The values of k,(X,) are fixed using the Shettle-Fenn diagrams for An = 500 nm at 50% relative humidity and 15 000 (particles/cm') particle number density. For different particle number den- sities one should proportion the parameter k,(Ao) accordingly. In this work we refer aerosol par- ameters to the aerosol optical depth at 500 nm using

    T , = k, (A") W, (9) Thus using Eqs. 5-8, we may tie .*(A) and T'(X)

    to the number T , obtainable with a sun photometer and the assignment of a few parameters P2, A2, r2, and a2 which depend somewhat upon the nature of the aerosols and the relative humidity (Shettle and Fenn, 1979). Aerosol optical depths 'r2(h) and T ~ ( A ) for a rural aerosol at a representative turbidity T , = 0.3 are shown in Fig. 2.


    In our UV studies, we consider the Hartley and Huggins bands which are strong ozone absorption bands in the ultraviolet from 180 to 345 nm. In the present work we allow for the Chappuis band which is a weak band from 440 to 740 nm. Here we approximately fit the ozone absorption coefficient data (Leckner, 1978) for the visible wavelengths with the double exponential

    where K," = 0.1274 atm-cm, A, = 594.0 nm, A3 = 35.2 nm.

    The ozone optical thickness is given by

    T g = W&3(A) (111 where W, is the total ozone thickness. In general, W3 is variable averaging 0.38 cm at high latitudes and 0.24 cm towards the equator. The ozone optical depth vs wavelength for a representative ozone thickness is illustrated in Fig. 2.


    Many studies have been published on the absorp- tion properties of water vapor and we refer the


    Table 2a. The big bands of water vapor

    1. 2. 3. 4. 5 . 6. 7. 8. 9.

    3755.9 5331.9 7249.9 8807.0

    1061 3.4 12151.3 13830.9 15348.0 16899.0

    2662.5 1875.5 1379.3 1135.5 942.2 823.0 723.1 698.3 591.7

    241000 .0 27800.0 21000.0

    1498.0 877.0 46.0 50.0 16.6 5.0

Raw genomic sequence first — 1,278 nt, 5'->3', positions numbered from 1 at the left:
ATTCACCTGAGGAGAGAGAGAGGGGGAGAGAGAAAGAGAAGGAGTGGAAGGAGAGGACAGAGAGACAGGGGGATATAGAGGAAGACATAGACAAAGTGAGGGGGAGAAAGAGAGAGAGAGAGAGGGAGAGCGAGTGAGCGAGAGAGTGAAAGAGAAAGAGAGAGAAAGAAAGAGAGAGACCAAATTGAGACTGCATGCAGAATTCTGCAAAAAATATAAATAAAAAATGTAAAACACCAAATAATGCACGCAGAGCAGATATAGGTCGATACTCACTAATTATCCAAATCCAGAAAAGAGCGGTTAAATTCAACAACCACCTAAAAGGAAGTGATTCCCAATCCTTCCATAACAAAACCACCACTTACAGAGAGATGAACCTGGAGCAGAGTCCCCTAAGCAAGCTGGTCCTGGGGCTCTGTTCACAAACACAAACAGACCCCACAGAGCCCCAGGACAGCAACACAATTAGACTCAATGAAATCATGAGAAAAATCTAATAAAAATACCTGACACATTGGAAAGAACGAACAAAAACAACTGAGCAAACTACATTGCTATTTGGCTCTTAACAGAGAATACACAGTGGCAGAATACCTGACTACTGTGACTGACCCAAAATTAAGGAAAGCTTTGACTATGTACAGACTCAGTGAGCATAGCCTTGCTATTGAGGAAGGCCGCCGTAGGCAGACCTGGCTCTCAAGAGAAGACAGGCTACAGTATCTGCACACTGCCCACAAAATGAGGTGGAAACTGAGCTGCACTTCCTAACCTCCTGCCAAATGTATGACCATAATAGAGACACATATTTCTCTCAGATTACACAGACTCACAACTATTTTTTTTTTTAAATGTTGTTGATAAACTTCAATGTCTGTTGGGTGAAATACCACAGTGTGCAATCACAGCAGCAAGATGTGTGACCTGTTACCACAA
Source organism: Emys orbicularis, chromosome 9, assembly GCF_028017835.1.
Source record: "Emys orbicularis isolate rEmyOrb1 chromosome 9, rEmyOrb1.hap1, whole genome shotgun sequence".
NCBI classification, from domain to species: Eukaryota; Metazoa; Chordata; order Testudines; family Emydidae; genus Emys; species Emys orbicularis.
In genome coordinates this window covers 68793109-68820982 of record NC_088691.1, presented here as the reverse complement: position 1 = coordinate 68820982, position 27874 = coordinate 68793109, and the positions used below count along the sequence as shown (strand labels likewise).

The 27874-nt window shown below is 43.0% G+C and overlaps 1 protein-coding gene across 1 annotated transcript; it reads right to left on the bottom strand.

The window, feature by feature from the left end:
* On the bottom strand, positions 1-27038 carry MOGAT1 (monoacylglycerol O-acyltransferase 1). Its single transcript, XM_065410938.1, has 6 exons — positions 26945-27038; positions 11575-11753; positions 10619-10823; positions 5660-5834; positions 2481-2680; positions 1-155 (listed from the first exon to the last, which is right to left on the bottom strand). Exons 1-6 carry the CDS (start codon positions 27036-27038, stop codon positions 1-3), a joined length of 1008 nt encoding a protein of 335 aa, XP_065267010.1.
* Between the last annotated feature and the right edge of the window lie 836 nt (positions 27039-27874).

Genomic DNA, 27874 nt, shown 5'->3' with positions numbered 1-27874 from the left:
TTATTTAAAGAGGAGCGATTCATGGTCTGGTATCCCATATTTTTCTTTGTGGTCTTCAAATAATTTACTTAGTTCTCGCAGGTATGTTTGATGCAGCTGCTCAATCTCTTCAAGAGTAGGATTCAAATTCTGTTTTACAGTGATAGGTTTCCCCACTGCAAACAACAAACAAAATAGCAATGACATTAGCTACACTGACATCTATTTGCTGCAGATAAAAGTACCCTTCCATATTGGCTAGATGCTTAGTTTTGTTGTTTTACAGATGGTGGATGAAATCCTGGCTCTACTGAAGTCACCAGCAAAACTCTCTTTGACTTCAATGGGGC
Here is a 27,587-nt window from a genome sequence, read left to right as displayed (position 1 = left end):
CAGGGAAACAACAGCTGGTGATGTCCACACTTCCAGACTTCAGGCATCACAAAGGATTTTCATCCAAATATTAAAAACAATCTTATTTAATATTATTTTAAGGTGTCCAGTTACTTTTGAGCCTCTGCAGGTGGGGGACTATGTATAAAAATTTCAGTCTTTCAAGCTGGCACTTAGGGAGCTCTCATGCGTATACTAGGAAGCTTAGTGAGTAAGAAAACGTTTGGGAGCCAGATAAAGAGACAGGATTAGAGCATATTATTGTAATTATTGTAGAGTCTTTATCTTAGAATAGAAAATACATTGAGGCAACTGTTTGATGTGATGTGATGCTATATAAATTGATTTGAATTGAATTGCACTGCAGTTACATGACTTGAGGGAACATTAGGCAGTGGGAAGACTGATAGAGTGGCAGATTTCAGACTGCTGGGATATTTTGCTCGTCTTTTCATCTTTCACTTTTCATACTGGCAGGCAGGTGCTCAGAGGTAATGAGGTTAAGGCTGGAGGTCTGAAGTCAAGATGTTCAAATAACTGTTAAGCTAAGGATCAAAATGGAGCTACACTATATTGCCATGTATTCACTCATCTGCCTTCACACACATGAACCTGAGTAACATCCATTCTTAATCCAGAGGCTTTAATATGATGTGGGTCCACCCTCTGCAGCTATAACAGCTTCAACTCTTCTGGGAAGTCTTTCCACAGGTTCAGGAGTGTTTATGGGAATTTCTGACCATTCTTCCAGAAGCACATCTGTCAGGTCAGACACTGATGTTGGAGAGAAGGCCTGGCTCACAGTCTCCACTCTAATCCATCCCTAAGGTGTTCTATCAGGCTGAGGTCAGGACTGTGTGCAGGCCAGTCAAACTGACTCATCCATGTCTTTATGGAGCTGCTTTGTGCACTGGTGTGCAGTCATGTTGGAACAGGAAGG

1 0.52 0.62

    1 1 1 1 1


    Table 2b. The secondary bands of water vapor

    1. 3657.1 2734.5 16600.0 7.0 2. 5234.9 1910.2 573.0 1 3. 6871.4 1455.3 1896.0 1 4. 9000.1 1111.1 66.0 1 5. 11032.4 906.4 103.0 1

    reader to the general works on this topic (Herzberg, 1945; Elsasser, 1942; Goody, 1964; Kondratev, 1969). In the wavelength range of our interest, bands of increasing intensity lie at 600, 700, 800, 900, 1100, 1400, 1900 and 2662 nm. Various band models have been developed for water vapor trans- mittance when the monochromator band width is large compared to rotational line widths and spa- cings, but small compared to vibrational spacings. Here we use the phenomenological IR transmission model of Green [Green and Wyatt, 1965, Eqs. 8-4 (38)] in the simplified form proposed by Leckner (1978)

    (12) and x5 = 0.2385, .E5 = 20.07, a5 = 0.45. Rather than use numerical tables for the spectral function k,(A), we incorporate the big band centers and big band intensities of Green and Mann (1987) into a function which represents the water absorption coefficient vs wavelength. Thus we write


    w = lo7/& w, = 1071h, (14) y = 0.07389 and 6 = 0.005. Here wn denotes the wave numbers of the band centers and I , the absorp- tion intensities as given by the formulas of Green and Mann, Sn denotes the empirical factors which modify some of these band intensities...